Rise early on these dark mornings, and you will be rewarded by a close planet pair, lots of bright stars, a star popping out from behind the moon, a meteor shower from Halley’s Comet, and a dust cloud in our solar system.
Evenings give us Saturn with rings now open to the max, and the Milky Way.
Our morning twilight all-sky chart for October 2017 at CVIndependent.com shows the changes in positions of naked-eye planets and stars of first magnitude or brighter at mid-twilight, when the sun is 9 degrees below the eastern horizon, some 40 minutes before sunrise. A bonus in October, while we’re still on daylight saving time: You don’t need to get up extra early by the clock to enjoy dark morning skies!
As the month progresses, stars will appear to drift from east to west along the tracks shown, owing to the revolution of Earth around the sun. Venus, of magnitude -4, still dominates the predawn sky. The chart shows Venus getting a little lower in the east each morning, because this swift inner planet is moving farther ahead of Earth and heading toward the far side of the sun, where it will arrive in January 2018, before emerging into the western evening sky.
Mars on Oct. 1 is only 2.5 degrees below Venus. The red planet now glows dimly at magnitude +1.8, as faint as it ever gets. But it plies its orbit more slowly than Earth, so we’ll gain on it, and it will appear higher each morning, passing only 0.2 degrees from Venus on Oct. 5, and climbing 16 degrees to Venus’ upper right by month’s end. Eventually, in late July 2018, Mars will appear low in the southwest at dawn (and in the southeast at dusk). The planet will then be at its closest to Earth since 2003, and up nearly all night, shining at magnitude -2.8.
Annually in October, the huge Winter Hexagon—in clockwise order from its brightest member, Sirius, Procyon, Pollux and Castor, Capella, Aldebaran and Rigel, with Betelgeuse inside—is well placed high in the sky before dawn. The flashing blue-white Dog Star Sirius is its most prominent and southernmost member. Sirius is the brightest star in Earth’s night skies, but it is much less bright than Venus. Capella, north or northwest of overhead, is the Hexagon’s second-brightest and northernmost member. Orion’s three-star belt (not shown) points to the lower left toward Sirius, and to the upper right toward Aldebaran, eye of Taurus, the Bull. Earlier, in darker skies, continue 14 degrees beyond Aldebaran to the striking Pleiades star cluster, beautiful in binoculars!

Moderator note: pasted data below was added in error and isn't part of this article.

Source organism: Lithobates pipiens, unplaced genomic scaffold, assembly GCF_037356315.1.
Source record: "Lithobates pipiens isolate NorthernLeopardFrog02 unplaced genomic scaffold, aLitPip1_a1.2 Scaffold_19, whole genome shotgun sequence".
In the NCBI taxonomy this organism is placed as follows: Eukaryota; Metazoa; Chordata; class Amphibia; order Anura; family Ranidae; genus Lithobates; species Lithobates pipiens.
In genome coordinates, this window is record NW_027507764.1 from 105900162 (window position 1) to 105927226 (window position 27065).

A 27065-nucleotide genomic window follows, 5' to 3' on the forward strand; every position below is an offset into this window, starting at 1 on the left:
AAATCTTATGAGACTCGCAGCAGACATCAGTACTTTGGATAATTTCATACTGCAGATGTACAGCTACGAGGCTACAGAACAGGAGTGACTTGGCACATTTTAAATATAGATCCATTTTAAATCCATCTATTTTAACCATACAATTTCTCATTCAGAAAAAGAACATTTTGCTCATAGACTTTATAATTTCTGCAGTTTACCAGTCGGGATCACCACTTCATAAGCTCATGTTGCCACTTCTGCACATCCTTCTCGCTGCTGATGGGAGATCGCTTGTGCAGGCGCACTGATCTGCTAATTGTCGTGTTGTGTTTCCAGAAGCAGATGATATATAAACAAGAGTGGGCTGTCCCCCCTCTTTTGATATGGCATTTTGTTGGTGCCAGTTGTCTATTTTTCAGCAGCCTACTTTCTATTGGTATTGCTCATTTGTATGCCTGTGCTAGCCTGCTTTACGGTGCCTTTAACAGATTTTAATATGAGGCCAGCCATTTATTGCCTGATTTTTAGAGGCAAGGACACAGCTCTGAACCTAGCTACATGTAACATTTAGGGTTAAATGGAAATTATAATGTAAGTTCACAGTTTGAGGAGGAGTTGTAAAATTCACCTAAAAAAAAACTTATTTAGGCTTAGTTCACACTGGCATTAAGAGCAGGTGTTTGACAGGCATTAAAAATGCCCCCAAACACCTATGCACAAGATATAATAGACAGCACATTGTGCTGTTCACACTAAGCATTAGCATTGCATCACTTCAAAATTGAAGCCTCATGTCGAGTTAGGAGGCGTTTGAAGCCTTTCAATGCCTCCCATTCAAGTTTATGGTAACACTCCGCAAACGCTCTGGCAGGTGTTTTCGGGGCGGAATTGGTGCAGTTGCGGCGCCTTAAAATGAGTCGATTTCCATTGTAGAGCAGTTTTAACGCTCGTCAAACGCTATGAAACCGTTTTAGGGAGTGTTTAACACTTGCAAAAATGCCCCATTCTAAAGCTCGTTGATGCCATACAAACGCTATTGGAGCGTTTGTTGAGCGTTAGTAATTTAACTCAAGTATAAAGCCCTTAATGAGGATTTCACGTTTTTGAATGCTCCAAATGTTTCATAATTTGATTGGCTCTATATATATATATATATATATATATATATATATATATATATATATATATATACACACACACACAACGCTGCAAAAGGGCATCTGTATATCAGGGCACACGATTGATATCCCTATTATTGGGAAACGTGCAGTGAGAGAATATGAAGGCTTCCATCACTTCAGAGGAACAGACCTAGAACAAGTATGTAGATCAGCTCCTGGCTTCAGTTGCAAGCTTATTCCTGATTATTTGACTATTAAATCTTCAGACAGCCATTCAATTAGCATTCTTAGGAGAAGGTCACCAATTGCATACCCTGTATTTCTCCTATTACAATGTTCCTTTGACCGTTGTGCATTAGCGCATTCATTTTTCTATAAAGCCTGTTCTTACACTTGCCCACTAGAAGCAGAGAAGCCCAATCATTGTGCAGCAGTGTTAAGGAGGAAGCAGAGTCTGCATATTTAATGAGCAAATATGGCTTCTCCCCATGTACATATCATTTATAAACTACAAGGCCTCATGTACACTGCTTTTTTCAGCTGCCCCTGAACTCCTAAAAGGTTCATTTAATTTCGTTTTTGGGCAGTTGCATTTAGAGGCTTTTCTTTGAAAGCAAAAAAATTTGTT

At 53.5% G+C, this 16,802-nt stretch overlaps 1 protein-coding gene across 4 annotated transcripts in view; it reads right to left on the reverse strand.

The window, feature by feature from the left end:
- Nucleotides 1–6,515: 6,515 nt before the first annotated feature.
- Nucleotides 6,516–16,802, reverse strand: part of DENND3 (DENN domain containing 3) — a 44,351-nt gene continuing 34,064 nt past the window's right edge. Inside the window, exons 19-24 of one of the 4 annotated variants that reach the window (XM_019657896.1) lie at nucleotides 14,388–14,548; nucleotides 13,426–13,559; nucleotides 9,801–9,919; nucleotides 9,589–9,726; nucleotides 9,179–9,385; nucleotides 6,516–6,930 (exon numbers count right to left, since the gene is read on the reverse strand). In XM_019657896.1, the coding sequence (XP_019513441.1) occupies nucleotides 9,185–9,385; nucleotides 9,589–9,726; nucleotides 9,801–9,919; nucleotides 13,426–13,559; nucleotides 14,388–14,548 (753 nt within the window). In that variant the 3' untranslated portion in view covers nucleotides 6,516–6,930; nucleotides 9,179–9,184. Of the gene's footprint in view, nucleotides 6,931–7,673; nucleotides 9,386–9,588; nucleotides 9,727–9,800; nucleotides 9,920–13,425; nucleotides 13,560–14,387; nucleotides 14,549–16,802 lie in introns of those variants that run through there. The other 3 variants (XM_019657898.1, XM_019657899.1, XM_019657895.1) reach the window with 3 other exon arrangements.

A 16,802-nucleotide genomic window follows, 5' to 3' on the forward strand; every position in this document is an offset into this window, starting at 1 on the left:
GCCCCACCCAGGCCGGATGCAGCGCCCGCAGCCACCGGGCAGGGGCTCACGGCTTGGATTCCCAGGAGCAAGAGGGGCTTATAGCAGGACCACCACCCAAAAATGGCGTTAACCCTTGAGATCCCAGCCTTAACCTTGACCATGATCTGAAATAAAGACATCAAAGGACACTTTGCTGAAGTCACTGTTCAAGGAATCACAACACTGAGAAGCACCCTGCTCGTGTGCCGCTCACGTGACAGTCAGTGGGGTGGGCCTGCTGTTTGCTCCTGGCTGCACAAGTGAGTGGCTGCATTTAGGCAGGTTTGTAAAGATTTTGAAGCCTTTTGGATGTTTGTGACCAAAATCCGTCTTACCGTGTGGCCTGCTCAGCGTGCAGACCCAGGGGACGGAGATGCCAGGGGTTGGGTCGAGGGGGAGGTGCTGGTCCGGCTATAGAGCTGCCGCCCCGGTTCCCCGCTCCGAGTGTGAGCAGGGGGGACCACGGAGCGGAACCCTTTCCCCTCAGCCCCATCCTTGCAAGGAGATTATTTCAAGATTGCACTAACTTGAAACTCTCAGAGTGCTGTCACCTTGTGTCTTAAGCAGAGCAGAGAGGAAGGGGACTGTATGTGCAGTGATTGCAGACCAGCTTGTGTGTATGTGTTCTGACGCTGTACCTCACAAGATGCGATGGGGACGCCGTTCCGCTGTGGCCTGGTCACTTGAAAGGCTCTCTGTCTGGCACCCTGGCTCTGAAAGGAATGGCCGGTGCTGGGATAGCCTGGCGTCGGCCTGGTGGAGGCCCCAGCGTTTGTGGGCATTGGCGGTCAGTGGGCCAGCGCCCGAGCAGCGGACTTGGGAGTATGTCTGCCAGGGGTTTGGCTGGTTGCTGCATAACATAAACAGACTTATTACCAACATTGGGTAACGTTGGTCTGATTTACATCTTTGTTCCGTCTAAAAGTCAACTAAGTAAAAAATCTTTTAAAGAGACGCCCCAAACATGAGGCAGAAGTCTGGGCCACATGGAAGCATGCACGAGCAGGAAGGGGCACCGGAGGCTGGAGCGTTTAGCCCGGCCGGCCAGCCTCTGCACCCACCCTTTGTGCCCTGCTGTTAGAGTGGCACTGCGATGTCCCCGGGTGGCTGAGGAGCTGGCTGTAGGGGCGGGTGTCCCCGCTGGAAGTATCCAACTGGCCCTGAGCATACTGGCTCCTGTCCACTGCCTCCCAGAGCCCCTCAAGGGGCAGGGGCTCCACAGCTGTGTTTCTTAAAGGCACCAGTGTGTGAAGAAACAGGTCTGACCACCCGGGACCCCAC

Far below the Hexagon is the second-brightest star in the heavens, Canopus. It reaches its high point just 4 degrees above the horizon due south at 5:30 a.m. on Oct. 16, near the start of morning twilight. But Canopus may not appear very bright, because much of its luster is lost during the last few miles of its beam of starlight coming in at a low angle through our atmosphere. Pick a very clear morning, and a place where mountains don’t block your view. I have seen this star from Palm Springs, looking through Palm Canyon in the Santa Rosa Mountains to my south. This far southern star reaches its high point 4 minutes earlier each day, 21 minutes before Sirius does, and 36 degrees lower.
Late in October, begin looking for bright, golden Arcturus rising in the east-northeast, and in the last couple of mornings, using binoculars, try for Spica in the same field as Venus. On Nov. 2, Spica will appear just 3.5 degrees to the lower right of Venus.
Morning moon wanderings: If you observe daily one hour before sunrise, then you’ll first spot the moon on Oct. 5, full and low in the west. Climbing steeply upward through the zodiac constellations day by day, the moon will appear 3-4 degrees to the lower right of Aldebaranon Oct. 9. Look through binoculars, and you may see several stars of the Hyades cluster, marking the face of Taurus, the Bull. On the next morning, find the moon 11 degrees to the upper left of Aldebaran.
The moon appears 11 degrees from Betelgeuse, Orion’s shoulder, on Oct. 10 and 11. On Oct. 12, the last quarter moon—half full and 90 degrees, or one-quarter circle, away from the sun—appears 10 degrees from Pollux, the brighter of the Gemini Twins, and 14 degrees from Procyon, the Lesser Dog Star. Look for Castor, the fainter Twin (not shown on the map), just 4.5 degrees north of Pollux.
Go outside shortly after 3 a.m. on Sunday morning, Oct. 15. When the 19 percent crescent moon rises at about 2:44 a.m., the star Regulus, heart of Leo, the Lion, will be hidden behind it! As the moon rises higher, the star will remain hidden for another half hour, until at 3:13 a.m., telescopes will show the star suddenly emerging at the dimly Earth-lit upper edge of the moon, then only 5 degrees above the horizon, and 11 degrees north of due east. By 5:30 a.m., the moon’s dim edge will be more than two-moon-widths from the star!